Matthew Drennan has been a Visiting Professor in the department since 2004. He is an Emeritus Professor, City and Regional Planning, Cornell University.
His recent book “Income Inequality: Why It Matters and Why Most Economists Didn’t Notice” was published by Yale University Press in November, 2015. It was reviewed in the Sunday New York Times Book Review, December 20, 2015.
His current research focuses on how minimum wage increases in big cities affect consumption expenditures of low-wage workers in the metropolitan area. Most of his past work has been in urban and regional economics. In the “Encyclopedia of New York City” he wrote the history of the city’s economy from colonial times to the present.
“Do Agglomeration Economies Decay over Short Distances? Are They Stable in the Face of Shocks? Evidence From Manhattan,” International Journal of Urban Sciences, Vol. 22, No. 1, 2018
“Does Public Transit Use Enhance the Economic Efficiency of Urban Areas?” with Charles M. Brecher, Journal of Transport and Land Use, Vol. 5, No. 3, 2012.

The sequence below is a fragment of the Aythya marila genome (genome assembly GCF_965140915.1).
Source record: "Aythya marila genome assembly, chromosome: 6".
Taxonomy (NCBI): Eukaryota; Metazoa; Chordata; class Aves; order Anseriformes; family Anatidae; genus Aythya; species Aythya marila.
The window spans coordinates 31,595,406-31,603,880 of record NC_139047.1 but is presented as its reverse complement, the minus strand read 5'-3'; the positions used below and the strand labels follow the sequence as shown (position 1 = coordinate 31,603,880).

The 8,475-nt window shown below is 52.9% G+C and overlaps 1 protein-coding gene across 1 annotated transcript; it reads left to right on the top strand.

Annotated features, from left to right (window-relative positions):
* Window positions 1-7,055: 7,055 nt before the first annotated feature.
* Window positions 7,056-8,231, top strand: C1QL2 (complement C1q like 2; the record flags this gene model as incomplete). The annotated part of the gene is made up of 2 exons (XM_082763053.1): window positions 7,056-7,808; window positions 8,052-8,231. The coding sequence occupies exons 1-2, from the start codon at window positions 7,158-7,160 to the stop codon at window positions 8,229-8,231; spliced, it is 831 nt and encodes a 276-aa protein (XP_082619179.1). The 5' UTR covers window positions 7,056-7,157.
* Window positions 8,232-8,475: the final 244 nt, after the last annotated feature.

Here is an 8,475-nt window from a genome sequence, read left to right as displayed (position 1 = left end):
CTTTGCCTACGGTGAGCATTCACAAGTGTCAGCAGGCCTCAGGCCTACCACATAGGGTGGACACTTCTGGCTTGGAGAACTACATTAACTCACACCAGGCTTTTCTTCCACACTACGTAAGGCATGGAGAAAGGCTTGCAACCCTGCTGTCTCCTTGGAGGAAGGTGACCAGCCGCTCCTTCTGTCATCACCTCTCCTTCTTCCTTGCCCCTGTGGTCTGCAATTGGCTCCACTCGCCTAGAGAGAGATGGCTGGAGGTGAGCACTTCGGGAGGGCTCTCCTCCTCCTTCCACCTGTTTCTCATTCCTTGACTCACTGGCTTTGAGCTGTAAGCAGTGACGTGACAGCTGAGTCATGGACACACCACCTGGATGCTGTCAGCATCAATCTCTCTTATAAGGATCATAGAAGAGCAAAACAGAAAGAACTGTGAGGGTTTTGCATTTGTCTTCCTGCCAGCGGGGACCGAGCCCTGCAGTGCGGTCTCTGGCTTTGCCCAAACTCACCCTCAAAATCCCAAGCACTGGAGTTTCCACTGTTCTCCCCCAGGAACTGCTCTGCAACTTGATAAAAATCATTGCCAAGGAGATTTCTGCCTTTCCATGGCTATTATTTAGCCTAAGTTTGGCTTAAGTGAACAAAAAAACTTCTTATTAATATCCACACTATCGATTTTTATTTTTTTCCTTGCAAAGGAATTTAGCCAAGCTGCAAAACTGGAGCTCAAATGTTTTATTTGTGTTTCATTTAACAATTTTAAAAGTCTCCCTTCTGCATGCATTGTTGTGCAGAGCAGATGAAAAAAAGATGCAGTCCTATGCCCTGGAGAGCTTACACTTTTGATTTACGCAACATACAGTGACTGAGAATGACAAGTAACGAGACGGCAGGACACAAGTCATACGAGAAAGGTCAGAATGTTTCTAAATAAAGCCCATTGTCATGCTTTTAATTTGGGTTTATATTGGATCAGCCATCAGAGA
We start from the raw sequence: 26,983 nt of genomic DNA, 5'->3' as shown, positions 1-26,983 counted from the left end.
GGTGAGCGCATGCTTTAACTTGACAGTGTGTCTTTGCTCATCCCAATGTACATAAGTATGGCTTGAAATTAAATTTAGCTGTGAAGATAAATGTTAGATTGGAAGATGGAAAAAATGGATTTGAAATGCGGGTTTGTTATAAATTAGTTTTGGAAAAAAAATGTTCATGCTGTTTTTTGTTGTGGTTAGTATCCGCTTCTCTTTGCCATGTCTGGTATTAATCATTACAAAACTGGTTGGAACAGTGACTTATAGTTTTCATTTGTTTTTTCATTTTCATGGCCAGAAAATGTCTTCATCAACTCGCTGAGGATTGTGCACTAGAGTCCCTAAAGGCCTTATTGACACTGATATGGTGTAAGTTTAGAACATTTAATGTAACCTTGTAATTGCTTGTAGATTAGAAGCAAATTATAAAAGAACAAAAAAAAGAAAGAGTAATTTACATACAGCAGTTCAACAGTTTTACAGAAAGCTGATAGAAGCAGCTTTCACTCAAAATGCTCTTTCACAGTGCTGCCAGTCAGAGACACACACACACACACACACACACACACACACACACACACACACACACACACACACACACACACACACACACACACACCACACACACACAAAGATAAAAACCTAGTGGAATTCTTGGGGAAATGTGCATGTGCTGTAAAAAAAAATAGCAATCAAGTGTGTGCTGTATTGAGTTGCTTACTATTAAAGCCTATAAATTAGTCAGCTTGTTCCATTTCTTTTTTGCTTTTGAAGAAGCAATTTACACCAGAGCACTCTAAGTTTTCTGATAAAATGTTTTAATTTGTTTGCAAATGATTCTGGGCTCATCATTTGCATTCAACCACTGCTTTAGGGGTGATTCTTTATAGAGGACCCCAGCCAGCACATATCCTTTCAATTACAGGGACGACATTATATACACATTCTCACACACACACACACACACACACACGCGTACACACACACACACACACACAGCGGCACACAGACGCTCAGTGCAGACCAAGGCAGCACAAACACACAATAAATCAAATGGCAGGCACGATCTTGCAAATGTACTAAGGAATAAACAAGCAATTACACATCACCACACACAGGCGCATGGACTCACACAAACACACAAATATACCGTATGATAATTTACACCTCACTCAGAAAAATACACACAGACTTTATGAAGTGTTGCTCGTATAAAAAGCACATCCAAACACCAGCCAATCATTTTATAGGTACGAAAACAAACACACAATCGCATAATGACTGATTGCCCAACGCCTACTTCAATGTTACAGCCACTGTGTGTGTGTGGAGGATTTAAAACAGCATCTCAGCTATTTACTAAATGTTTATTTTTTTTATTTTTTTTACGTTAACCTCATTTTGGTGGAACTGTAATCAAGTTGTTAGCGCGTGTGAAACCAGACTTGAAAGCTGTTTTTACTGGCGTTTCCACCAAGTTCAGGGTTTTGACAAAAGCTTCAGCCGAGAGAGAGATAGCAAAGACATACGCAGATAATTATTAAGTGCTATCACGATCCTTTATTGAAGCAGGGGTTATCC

“Measuring Urban Agglomeration Economies with Office Rents,” with Hugh Kelly, Journal of Economic Geography, Vol. 11, No. 3, 2011.
“Falling Behind: California’s Interior Metropolitan Areas,” with Michael Manville,Berkeley Planning Journal, Vol. 21, 2008.
“Economics: Diminishing Marginal Utility” Challenge, September-October, 2006
“Possible Sources of Wage Divergence among Metropolitan Areas of the United States,” Urban Studies, Vol. 42, No. 9, 2005.
“Unit Root Tests of Sigma Income Convergence Across U.S. Metropolitan Areas,” with Jose Lobo and Deborah Strumsky, Journal of Economic Geography, Vol. 4, No. 5, 2004.
“Transition and Renewal; The Emergence of a Diverse Upstate Economy,”with Rolf Pendall and Susan Christopherson. Center on Urban and Metropolitan Policy, the Brookings Institution, January, 2004.
“The Economic Benefits of Public Investment in Transportation: A Review of Recent Literature,” Journal of Planning Education and Research, Vol. 22, No. 3, 2003.
“Sectoral Shares, Specialization, and Metropolitan Wages in the United States, 1969-1996,” with Shannon Larsen, Jose Lobo, Deborah Strumsky, and Wahyu Utomo. Urban Studies, Vol. 39, June, 2002.
“What’s Wrong With Los Angeles, and What Could Fix It?” California Policy Options, Daniel J.B. Mitchell, ed., UCLA Luskin School of Public Affairs, 2017.
“Economy,” The encyclopedia of New York City, 2nd Edition, Ed. Kenneth T. Jackson, New Haven: Yale University Press, 2010.
“The Economic Cost of Disasters- Permanent or Ephemeral?” in Economic Costs and Consequences of Terrorism, Peter Gordon and Harry Richardson, eds, Edward Elgar, 2007.